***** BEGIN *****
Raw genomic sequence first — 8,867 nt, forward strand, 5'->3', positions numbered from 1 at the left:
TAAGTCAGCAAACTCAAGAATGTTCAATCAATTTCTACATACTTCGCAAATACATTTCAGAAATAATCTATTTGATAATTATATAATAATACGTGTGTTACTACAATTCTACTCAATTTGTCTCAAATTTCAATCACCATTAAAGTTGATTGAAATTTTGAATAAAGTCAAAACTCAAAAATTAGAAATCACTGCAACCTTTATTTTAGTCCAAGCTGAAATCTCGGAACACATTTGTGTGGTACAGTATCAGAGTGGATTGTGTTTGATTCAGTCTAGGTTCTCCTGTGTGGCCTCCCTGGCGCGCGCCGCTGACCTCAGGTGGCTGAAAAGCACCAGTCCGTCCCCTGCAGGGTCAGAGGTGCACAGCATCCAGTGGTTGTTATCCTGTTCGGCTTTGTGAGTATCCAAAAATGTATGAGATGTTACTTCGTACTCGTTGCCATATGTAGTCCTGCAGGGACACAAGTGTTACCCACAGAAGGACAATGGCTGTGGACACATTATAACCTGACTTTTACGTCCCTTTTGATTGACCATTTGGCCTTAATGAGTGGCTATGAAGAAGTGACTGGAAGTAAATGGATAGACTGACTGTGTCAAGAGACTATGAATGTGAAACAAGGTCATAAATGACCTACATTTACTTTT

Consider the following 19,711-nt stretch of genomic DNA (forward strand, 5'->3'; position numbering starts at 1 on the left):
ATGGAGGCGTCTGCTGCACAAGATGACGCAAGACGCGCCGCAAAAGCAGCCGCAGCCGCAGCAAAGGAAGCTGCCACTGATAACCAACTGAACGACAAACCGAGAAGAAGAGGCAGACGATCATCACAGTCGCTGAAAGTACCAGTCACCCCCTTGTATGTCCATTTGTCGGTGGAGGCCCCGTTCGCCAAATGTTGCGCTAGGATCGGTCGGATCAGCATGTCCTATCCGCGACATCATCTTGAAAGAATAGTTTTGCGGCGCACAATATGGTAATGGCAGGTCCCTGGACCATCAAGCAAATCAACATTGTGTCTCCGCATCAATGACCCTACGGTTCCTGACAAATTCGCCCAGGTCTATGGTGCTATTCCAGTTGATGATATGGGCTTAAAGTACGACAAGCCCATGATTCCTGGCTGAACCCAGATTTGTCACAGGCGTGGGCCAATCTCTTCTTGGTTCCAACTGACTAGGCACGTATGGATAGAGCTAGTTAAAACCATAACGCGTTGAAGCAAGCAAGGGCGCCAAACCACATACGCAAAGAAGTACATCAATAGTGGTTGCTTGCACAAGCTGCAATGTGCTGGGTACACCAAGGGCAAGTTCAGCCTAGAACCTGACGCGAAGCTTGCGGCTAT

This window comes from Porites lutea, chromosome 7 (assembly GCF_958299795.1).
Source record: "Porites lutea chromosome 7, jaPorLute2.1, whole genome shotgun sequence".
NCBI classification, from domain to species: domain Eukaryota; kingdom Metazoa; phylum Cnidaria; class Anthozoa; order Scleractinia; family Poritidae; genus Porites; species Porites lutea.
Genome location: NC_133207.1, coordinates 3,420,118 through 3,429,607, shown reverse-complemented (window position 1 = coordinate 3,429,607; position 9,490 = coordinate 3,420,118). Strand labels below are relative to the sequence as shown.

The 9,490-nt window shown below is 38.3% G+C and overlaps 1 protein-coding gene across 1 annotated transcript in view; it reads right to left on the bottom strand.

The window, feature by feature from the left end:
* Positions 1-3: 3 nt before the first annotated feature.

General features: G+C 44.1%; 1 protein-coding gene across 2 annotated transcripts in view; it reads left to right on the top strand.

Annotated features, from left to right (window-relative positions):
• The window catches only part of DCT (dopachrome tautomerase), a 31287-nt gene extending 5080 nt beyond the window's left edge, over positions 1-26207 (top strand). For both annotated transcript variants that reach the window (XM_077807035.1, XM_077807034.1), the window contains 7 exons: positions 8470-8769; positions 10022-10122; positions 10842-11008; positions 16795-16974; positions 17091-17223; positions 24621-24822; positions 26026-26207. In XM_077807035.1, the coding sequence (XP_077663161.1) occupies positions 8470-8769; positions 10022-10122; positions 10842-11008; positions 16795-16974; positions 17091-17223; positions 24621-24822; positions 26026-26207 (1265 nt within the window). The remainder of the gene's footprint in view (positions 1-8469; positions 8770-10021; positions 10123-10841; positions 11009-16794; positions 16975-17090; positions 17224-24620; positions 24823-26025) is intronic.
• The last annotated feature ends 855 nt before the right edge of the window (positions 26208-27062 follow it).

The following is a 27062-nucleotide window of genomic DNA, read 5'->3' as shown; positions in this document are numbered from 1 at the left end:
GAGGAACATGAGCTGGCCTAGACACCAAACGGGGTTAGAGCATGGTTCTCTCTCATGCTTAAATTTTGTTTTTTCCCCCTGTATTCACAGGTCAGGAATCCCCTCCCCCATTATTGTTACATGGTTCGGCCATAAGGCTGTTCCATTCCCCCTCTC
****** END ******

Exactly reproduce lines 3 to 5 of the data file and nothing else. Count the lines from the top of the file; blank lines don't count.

Consider the following 19,711-nt stretch of genomic DNA (forward strand, 5'->3'; position numbering starts at 1 on the left):
ATGGAGGCGTCTGCTGCACAAGATGACGCAAGACGCGCCGCAAAAGCAGCCGCAGCCGCAGCAAAGGAAGCTGCCACTGATAACCAACTGAACGACAAACCGAGAAGAAGAGGCAGACGATCATCACAGTCGCTGAAAGTACCAGTCACCCCCTTGTATGTCCATTTGTCGGTGGAGGCCCCGTTCGCCAAATGTTGCGCTAGGATCGGTCGGATCAGCATGTCCTATCCGCGACATCATCTTGAAAGAATAGTTTTGCGGCGCACAATATGGTAATGGCAGGTCCCTGGACCATCAAGCAAATCAACATTGTGTCTCCGCATCAATGACCCTACGGTTCCTGACAAATTCGCCCAGGTCTATGGTGCTATTCCAGTTGATGATATGGGCTTAAAGTACGACAAGCCCATGATTCCTGGCTGAACCCAGATTTGTCACAGGCGTGGGCCAATCTCTTCTTGGTTCCAACTGACTAGGCACGTATGGATAGAGCTAGTTAAAACCATAACGCGTTGAAGCAAGCAAGGGCGCCAAACCACATACGCAAAGAAGTACATCAATAGTGGTTGCTTGCACAAGCTGCAATGTGCTGGGTACACCAAGGGCAAGTTCAGCCTAGAACCTGACGCGAAGCTTGCGGCTAT

This window comes from Porites lutea, chromosome 7 (assembly GCF_958299795.1).